• November 27 - "Update on HCV Treatments (and a little Hepatitis C)" by Tony Post, Medical Director of Liver Transplantation, Division of Gastroenterology and Liver Disease


Medicine Quality Summit: Moving Forward

Location: Corporate College East, 4400 Richmond Rd, Warrensville Heights

Date: Saturday, October 27, 2012

Time: 8:00 a.m. - 12:30 p.m.

To register click here or contact This e-mail address is being protected from spambots. You need JavaScript enabled to view it



7:15 - 8:00 - Registration and Breakfast

8:00 - 8:10 - Introductions by Dr. Robert Salata

8:10 - 9:00 - Healthcare Reform: Improving the Healthcare World in Cleveland and Beyond by Dr. Barry Straube

9:00 - 9:20 - Family Centered Relationship Based Communication Guide by Jeffrey Beers RN, BSN, MA

9:30 - 10:30 & 10:45 - 11:45 - Breakout Session (Physician Accountability: In the Public Eye; Pain: Healing it Without Feeling it; Communication and Miscommunication: Say What You Mean and Mean What You Say; The Patient Experience: The Good, the Bad and the Ugly)

12:00 - 12:30 - Wrap-up Plenary Summaries and Action Plans


CWRU School of Medicine designates this live activity for a maximum of 4.0 AMA PRA Category 1 Credits.



Dr. Thomas Hostetter Receives Master Clinician Award in Nephrology

Take a look at the photos from Dr. Hostetter's reception on our


department leadership council minutes

Leadership CouncilDr. Bonomo presented an update of the Medical Service, Louis Stokes Cleveland VA Medical Center: Clinical Activity FY 2009 - 2012; Cumulative Research Activity; Education, including Interdisciplinary Conferences; Service Highlights including Centers of Excellence; Geriatric Research Education and Clinical Centers (GRECC) Consolidation and Re-structuring; Future Goals in Translational Research Development and Faculty Recruitment.


Leadership Council

Dr. Strohl presented an update of the newly refunded CWRU Clinical and Translational Science Collaborative (CTSC). The CTSC provides developmental, organizational, financial, and educational support to biomedical researchers and community participants. They coordinate resources relevant to clinical research at CWRU and its hospital affiliates, University Hospitals Case Medical Center, Cleveland Clinic, MetroHealth Medical Center, Louis Stokes Cleveland Veterans Affairs Medical Center. Dr. Strohl outlined the CTSC functions including Research Education and Training Programs, Clinical Research Unit Services and Community Research Partnerships. Currently, the CTSC Pilot Grant Partnerships include Core Utilization Grants (rolling applications), Annual Pilot Grants, The Center for Stem Cell & Regenerative Medicine, The Case Skin Disease Research Center and The Coulter Translational Research Award. CTSC resources are easily accessed online and/or in person through the Office of the Research Concierge Service. Dr. Walsh urged the Council to have faculty members access the CWRU CTSC web site at: http://casemed.case.edu/ctsc/. The e-mail address is: This e-mail address is being protected from spambots. You need JavaScript enabled to view it .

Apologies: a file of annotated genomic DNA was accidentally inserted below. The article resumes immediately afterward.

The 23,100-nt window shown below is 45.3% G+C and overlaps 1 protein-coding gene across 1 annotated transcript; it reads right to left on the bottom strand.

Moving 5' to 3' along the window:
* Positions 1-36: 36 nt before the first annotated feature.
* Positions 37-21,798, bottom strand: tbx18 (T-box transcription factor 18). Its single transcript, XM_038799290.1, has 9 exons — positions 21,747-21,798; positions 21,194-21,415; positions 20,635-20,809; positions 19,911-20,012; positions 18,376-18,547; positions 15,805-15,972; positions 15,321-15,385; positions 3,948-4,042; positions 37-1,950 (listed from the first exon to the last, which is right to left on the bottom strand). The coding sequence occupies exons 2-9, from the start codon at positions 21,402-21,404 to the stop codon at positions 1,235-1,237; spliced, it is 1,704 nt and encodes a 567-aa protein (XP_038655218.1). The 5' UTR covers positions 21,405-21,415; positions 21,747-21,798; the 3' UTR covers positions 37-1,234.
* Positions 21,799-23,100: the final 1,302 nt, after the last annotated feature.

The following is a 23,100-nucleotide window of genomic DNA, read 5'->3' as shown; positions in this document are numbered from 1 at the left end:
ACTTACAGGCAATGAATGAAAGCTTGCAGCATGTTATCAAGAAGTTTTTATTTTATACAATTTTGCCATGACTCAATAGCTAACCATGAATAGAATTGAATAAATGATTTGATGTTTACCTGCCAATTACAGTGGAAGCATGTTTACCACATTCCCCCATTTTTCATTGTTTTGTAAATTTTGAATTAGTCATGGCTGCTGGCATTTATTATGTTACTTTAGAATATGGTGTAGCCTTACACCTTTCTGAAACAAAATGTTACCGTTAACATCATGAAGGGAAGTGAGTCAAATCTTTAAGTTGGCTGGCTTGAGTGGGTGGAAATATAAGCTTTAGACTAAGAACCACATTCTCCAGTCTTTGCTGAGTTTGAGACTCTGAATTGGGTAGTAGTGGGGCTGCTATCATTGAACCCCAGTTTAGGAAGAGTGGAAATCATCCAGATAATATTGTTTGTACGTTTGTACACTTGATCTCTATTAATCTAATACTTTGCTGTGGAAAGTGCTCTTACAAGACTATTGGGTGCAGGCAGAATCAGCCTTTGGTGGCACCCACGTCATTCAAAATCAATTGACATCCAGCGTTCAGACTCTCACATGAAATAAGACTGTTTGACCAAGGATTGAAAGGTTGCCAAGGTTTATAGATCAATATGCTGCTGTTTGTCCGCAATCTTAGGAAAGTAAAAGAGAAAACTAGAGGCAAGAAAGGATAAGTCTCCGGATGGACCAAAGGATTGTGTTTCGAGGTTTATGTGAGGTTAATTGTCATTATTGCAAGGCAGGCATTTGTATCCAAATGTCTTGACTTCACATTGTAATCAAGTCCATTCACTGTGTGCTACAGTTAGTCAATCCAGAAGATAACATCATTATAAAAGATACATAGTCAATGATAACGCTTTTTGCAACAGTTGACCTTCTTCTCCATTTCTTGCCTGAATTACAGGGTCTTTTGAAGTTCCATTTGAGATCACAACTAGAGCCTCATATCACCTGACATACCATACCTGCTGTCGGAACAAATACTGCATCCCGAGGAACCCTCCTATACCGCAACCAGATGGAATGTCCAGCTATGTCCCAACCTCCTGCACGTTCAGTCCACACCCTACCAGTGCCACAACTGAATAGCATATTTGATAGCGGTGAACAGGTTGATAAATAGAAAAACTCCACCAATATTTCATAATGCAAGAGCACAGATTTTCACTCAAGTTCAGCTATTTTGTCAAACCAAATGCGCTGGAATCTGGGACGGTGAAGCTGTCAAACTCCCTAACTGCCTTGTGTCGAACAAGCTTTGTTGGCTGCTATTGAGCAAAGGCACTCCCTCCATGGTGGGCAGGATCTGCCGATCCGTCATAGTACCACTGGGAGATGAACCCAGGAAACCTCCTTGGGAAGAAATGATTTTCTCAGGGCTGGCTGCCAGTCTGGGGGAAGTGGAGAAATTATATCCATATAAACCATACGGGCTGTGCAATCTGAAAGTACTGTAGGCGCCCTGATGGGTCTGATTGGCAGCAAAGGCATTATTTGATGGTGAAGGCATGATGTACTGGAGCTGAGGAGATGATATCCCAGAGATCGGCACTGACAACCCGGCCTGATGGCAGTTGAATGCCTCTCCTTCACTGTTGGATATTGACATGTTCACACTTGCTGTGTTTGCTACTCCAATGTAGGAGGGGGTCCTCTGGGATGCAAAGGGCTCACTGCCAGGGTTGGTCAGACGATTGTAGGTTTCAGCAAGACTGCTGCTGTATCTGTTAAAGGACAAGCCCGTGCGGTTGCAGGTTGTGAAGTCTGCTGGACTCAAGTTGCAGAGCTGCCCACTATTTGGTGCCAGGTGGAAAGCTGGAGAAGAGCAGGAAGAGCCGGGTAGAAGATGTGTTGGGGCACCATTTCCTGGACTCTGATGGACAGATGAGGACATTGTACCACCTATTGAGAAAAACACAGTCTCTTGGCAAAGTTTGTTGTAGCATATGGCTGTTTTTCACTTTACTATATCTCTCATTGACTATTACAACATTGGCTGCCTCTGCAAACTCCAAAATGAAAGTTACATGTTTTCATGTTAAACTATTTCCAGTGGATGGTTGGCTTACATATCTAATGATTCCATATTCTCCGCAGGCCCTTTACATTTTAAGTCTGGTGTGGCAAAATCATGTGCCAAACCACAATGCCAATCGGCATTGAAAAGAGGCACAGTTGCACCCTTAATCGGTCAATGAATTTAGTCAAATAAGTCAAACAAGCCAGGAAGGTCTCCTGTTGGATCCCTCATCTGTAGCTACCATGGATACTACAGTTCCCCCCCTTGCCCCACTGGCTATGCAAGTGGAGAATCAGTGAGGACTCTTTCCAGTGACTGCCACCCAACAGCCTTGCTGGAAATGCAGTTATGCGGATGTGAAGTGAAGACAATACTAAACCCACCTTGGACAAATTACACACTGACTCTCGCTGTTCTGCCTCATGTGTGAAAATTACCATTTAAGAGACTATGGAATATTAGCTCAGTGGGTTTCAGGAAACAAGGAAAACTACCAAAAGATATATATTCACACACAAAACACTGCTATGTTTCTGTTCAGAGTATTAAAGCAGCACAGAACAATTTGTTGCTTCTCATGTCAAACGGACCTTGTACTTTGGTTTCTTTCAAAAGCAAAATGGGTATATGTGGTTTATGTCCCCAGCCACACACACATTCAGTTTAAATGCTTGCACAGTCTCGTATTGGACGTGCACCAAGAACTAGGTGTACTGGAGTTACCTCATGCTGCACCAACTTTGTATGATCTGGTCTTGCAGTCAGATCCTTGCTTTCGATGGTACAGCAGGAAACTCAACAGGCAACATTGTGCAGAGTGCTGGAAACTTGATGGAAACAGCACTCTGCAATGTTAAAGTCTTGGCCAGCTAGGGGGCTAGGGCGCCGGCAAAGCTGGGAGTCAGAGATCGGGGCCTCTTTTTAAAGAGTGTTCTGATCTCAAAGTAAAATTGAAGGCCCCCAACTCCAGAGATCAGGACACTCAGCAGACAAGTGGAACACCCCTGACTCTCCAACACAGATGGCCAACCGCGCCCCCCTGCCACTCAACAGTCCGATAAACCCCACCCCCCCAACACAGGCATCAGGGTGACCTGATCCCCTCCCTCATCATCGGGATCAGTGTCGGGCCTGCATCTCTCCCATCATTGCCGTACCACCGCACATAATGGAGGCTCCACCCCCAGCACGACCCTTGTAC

Leadership Council

Dr. Walsh led a discussion on the latest information regarding the indirect cost rate. In addition, data relating to the mortality rate as well as case mix index statistics were reviewed.


Leadership Council

Dr. Walsh distributed a draft of a salary supplement plan for CWRU faculty salaries. The draft plan provides a supplement to a faculty member's salary when a certain level of external salary support is achieved. Additional discussion on a salary supplement plan will be an agenda item at a future Council meeting.


Dr. Walsh presented information to the Council on the Electronic Health Record (EHR) and access to patient information. An increased ease of access to patient information, facilitated by the EHR, creates the potential for HIPPA violations by physicians and staff. Dr. Walsh is suggesting to hospital leadership that there be enhanced physician and staff education on this topic and that all physicians and staff receive a clear and concise hospital policy statement on this issue, including potential penalties. Dr. Walsh urged Council members to discuss this important issue with their faculty and staff.


Leadership Council

Dr. Walsh distributed data (July 2012 YTD) on Cleveland-area hospitals including: Total Surgeries - July 2012 YTD and Total Discharges- July 2012 YTD.